Ukraine, Russia, United in Faith, Divided in Politicsi
X
Michael Eckels
April 19, 2014
There is a strong historical religious connection between Russia and Ukraine. But what role is religion playing in the current conflict? In the run-up to Easter, Michael Eckels in Moscow reports for VOA.
Video

Video Ukraine, Russia, United in Faith, Divided in Politics

There is a strong historical religious connection between Russia and Ukraine. But what role is religion playing in the current conflict? In the run-up to Easter, Michael Eckels in Moscow reports for VOA.
Video

Video Face of American Farmer is Changing

The average American farmer is now 58 years old, and farmers 65 and older are the fastest growing segment of the population. It’s a troubling trend signaling big changes ahead for American agriculture as aging farmers retire. Reporter Mike Osborne says a new report from the U.S. Census Bureau is suggesting what some of those changes might look like... and why they might not be so troubling.
Video

Video Donetsk Governor: Ukraine Military Assault 'Delicate But Necessary'

Around a dozen state buildings in eastern Ukraine remain in the hands of pro-Russian protesters who are demanding a referendum on self-rule. The governor of the whole Donetsk region is among those forced out by the protesters. He spoke to VOA's Henry Ridgwell from his temporary new office in Donetsk city.
Video

Video Drones May Soon Send Data From High Seas

Drones are usually associated with unmanned flying vehicles, but autonomous watercraft are also becoming useful tools for jobs ranging from scientific exploration to law enforcement to searching for a missing airliner in the Indian Ocean. VOA’s George Putic reports on sea-faring drones.
Video

Video New Earth-Size Planet Found

Not too big, not too small. Not too hot, not too cold. A newly discovered planet looks just right for life as we know it, according to an international group of astronomers. VOA’s Steve Baragona has more.
Video

Video Copts in Diaspora Worry About Future in Egypt

Around 10 percent of Egypt’s population belong to the Coptic faith, making them the largest Christian minority in the Middle East. But they have become targets of violence since the revolution three years ago. With elections scheduled for May and the struggle between the Egyptian military and Islamists continuing, many Copts abroad are deeply worried about the future of their ancient church. VOA religion correspondent Jerome Socolovsky visited a Coptic church outside Washington DC.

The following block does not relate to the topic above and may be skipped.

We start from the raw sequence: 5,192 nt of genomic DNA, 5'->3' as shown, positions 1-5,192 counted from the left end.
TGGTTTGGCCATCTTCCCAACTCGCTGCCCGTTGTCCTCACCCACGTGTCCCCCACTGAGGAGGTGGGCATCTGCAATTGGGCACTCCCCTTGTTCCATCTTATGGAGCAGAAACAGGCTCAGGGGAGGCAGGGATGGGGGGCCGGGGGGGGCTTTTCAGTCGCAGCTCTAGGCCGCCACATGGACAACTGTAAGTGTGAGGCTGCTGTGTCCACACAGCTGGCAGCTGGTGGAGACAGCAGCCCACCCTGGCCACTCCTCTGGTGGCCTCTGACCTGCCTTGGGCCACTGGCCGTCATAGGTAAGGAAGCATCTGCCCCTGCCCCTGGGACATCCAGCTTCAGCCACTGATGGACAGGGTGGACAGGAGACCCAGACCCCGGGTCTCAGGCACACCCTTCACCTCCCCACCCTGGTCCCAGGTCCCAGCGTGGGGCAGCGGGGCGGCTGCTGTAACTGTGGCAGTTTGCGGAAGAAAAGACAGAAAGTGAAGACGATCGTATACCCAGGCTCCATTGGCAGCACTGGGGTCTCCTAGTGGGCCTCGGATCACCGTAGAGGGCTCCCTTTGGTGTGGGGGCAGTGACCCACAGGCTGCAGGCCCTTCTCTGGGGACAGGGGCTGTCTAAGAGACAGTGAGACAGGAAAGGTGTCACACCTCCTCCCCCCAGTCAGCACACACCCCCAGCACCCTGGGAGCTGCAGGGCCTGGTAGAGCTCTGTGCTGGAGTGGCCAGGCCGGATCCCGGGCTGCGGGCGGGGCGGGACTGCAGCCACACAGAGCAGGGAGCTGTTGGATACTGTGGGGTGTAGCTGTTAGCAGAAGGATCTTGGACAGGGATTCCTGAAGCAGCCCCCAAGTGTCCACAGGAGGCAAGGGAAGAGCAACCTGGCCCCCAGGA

Video

Video Critics Say Venezuelan Protests Test Limits of Military's Support

During the two months of deadly anti-government protests that have rocked the oil-rich nation of Venezuela, President Nicolas Maduro has accused the opposition of trying to initiate a coup. Though a small number of military officers have been arrested for allegedly plotting against the government, VOA’s Brian Padden reports the leadership of the armed forces continues to support the president, at least for now.
Video

Video More Millenials Unplug to Embrace Board Games

A big new trend in the U.S. toy industry has more consumers switching off their high-tech gadgets to play with classic toys, like board games. This is especially true among the so-called millenial generation - those born in the 1980's and 90's. Elizabeth Lee has more from an unusual café in Los Angeles, where the new trend is popular and business is booming.
Video

Video Google Buys Drone Company

In its latest purchase of high-tech companies, Google has acquired a manufacturer of solar-powered drones that can stay in the air almost indefinitely, relaying broadband Internet connection to remote areas. It is seen as yet another step in the U.S. based Web giant’s bid to bring Internet to the whole world. VOA’s George Putic reports.
AppleAndroid

World Currencies

EUR
USD
0.7217
JPY
USD
102.17
GBP
USD
0.5949
CAD
USD
1.1009
INR
USD
60.326

Rates may not be current.